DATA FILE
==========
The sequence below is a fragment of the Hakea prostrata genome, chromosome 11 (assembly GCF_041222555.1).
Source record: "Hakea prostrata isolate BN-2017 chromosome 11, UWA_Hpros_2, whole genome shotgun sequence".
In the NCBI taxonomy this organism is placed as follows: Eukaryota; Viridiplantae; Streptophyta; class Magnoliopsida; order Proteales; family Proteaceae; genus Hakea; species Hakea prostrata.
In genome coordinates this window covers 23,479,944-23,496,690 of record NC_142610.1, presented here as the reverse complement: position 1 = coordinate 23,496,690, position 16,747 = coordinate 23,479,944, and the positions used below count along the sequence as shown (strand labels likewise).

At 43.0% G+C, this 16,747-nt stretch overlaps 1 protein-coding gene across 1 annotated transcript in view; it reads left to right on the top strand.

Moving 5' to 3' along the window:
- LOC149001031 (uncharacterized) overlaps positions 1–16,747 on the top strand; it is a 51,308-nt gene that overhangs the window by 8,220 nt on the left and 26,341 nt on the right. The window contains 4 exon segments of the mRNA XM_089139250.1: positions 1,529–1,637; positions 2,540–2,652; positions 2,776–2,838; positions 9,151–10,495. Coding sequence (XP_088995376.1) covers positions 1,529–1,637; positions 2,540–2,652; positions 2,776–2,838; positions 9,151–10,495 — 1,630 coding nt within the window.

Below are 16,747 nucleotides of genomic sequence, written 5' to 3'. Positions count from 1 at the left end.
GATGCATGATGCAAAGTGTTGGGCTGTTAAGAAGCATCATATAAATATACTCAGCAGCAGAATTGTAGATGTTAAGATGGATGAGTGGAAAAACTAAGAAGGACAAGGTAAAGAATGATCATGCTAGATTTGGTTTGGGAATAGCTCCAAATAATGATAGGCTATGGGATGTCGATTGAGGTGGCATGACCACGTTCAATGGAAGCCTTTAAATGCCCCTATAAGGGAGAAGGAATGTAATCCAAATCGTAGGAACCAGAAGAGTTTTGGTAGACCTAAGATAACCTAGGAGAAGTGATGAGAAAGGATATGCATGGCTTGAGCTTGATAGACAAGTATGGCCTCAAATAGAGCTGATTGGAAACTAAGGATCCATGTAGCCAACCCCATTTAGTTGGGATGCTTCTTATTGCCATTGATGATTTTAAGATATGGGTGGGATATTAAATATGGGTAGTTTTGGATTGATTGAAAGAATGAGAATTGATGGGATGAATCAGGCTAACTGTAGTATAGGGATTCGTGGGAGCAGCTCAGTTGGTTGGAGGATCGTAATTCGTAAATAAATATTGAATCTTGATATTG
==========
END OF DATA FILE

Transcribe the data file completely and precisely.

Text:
The sequence below is a fragment of the Hakea prostrata genome, chromosome 11 (assembly GCF_041222555.1).
Source record: "Hakea prostrata isolate BN-2017 chromosome 11, UWA_Hpros_2, whole genome shotgun sequence".
In the NCBI taxonomy this organism is placed as follows: Eukaryota; Viridiplantae; Streptophyta; class Magnoliopsida; order Proteales; family Proteaceae; genus Hakea; species Hakea prostrata.
In genome coordinates this window covers 23,479,944-23,496,690 of record NC_142610.1, presented here as the reverse complement: position 1 = coordinate 23,496,690, position 16,747 = coordinate 23,479,944, and the positions used below count along the sequence as shown (strand labels likewise).

At 43.0% G+C, this 16,747-nt stretch overlaps 1 protein-coding gene across 1 annotated transcript in view; it reads left to right on the top strand.

Moving 5' to 3' along the window:
- LOC149001031 (uncharacterized) overlaps positions 1–16,747 on the top strand; it is a 51,308-nt gene that overhangs the window by 8,220 nt on the left and 26,341 nt on the right. The window contains 4 exon segments of the mRNA XM_089139250.1: positions 1,529–1,637; positions 2,540–2,652; positions 2,776–2,838; positions 9,151–10,495. Coding sequence (XP_088995376.1) covers positions 1,529–1,637; positions 2,540–2,652; positions 2,776–2,838; positions 9,151–10,495 — 1,630 coding nt within the window.

Below are 16,747 nucleotides of genomic sequence, written 5' to 3'. Positions count from 1 at the left end.
GATGCATGATGCAAAGTGTTGGGCTGTTAAGAAGCATCATATAAATATACTCAGCAGCAGAATTGTAGATGTTAAGATGGATGAGTGGAAAAACTAAGAAGGACAAGGTAAAGAATGATCATGCTAGATTTGGTTTGGGAATAGCTCCAAATAATGATAGGCTATGGGATGTCGATTGAGGTGGCATGACCACGTTCAATGGAAGCCTTTAAATGCCCCTATAAGGGAGAAGGAATGTAATCCAAATCGTAGGAACCAGAAGAGTTTTGGTAGACCTAAGATAACCTAGGAGAAGTGATGAGAAAGGATATGCATGGCTTGAGCTTGATAGACAAGTATGGCCTCAAATAGAGCTGATTGGAAACTAAGGATCCATGTAGCCAACCCCATTTAGTTGGGATGCTTCTTATTGCCATTGATGATTTTAAGATATGGGTGGGATATTAAATATGGGTAGTTTTGGATTGATTGAAAGAATGAGAATTGATGGGATGAATCAGGCTAACTGTAGTATAGGGATTCGTGGGAGCAGCTCAGTTGGTTGGAGGATCGTAATTCGTAAATAAATATTGAATCTTGATATTG